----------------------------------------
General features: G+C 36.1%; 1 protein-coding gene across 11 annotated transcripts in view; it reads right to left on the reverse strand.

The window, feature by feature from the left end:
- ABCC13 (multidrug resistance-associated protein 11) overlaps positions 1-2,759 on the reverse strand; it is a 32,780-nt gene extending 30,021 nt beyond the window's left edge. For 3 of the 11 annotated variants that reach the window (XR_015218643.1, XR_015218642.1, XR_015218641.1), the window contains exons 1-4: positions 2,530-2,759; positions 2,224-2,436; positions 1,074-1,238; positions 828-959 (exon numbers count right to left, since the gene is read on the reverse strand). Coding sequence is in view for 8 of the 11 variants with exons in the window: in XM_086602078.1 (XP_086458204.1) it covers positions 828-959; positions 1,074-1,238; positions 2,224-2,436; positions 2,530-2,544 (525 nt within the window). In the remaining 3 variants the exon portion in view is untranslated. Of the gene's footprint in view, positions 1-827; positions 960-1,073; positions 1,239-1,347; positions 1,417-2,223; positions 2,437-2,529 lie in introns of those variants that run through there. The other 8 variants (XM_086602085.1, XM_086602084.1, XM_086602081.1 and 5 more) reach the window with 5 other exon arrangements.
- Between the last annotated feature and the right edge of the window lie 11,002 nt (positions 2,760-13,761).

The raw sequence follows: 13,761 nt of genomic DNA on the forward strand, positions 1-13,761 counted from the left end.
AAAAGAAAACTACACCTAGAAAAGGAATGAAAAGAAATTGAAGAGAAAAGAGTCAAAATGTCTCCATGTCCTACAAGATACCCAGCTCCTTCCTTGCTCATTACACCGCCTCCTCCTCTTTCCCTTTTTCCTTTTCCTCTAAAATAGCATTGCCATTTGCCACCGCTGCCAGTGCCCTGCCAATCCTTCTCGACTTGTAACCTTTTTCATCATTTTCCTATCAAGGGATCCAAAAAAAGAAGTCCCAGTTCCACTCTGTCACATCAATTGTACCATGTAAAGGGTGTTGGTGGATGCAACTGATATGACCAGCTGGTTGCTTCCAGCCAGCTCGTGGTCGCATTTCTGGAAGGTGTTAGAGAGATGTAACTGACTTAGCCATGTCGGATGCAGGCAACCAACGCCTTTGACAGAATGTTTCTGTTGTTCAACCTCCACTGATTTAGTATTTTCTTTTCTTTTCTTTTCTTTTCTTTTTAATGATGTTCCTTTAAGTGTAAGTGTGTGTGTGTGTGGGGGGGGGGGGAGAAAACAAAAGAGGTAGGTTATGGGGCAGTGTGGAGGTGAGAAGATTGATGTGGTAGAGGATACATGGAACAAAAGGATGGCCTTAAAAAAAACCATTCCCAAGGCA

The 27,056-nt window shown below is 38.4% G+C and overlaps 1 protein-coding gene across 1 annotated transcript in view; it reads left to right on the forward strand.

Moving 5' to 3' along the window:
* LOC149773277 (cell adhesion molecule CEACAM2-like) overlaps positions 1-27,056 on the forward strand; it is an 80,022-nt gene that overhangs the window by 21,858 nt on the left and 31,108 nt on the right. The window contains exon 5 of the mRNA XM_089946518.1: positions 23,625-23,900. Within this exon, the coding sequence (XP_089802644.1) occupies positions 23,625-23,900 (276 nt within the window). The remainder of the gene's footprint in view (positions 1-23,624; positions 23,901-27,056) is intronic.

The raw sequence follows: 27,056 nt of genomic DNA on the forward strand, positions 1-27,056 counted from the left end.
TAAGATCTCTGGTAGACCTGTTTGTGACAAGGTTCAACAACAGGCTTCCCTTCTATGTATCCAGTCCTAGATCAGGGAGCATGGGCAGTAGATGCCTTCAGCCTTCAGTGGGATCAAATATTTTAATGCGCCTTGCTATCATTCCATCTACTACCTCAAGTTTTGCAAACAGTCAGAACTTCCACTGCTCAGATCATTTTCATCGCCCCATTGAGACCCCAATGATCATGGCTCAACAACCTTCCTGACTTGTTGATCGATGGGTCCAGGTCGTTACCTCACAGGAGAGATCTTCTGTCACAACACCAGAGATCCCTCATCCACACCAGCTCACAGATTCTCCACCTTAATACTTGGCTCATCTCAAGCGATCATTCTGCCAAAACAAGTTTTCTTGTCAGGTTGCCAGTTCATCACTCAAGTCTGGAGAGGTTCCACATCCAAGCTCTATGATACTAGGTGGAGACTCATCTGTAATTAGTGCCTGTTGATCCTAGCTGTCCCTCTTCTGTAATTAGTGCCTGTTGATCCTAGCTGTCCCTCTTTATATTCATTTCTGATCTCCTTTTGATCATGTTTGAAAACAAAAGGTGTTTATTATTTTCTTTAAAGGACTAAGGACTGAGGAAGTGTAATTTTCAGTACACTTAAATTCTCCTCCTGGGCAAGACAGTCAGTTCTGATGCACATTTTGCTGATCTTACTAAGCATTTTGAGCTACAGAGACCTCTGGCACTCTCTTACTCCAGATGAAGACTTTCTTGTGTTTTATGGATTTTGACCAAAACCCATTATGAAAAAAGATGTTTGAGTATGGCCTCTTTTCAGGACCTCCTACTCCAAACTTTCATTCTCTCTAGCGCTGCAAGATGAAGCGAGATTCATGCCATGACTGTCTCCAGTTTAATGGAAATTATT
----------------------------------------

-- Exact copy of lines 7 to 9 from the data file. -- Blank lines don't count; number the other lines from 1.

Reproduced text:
The 27,056-nt window shown below is 38.4% G+C and overlaps 1 protein-coding gene across 1 annotated transcript in view; it reads left to right on the forward strand.

Moving 5' to 3' along the window:
* LOC149773277 (cell adhesion molecule CEACAM2-like) overlaps positions 1-27,056 on the forward strand; it is an 80,022-nt gene that overhangs the window by 21,858 nt on the left and 31,108 nt on the right. The window contains exon 5 of the mRNA XM_089946518.1: positions 23,625-23,900. Within this exon, the coding sequence (XP_089802644.1) occupies positions 23,625-23,900 (276 nt within the window). The remainder of the gene's footprint in view (positions 1-23,624; positions 23,901-27,056) is intronic.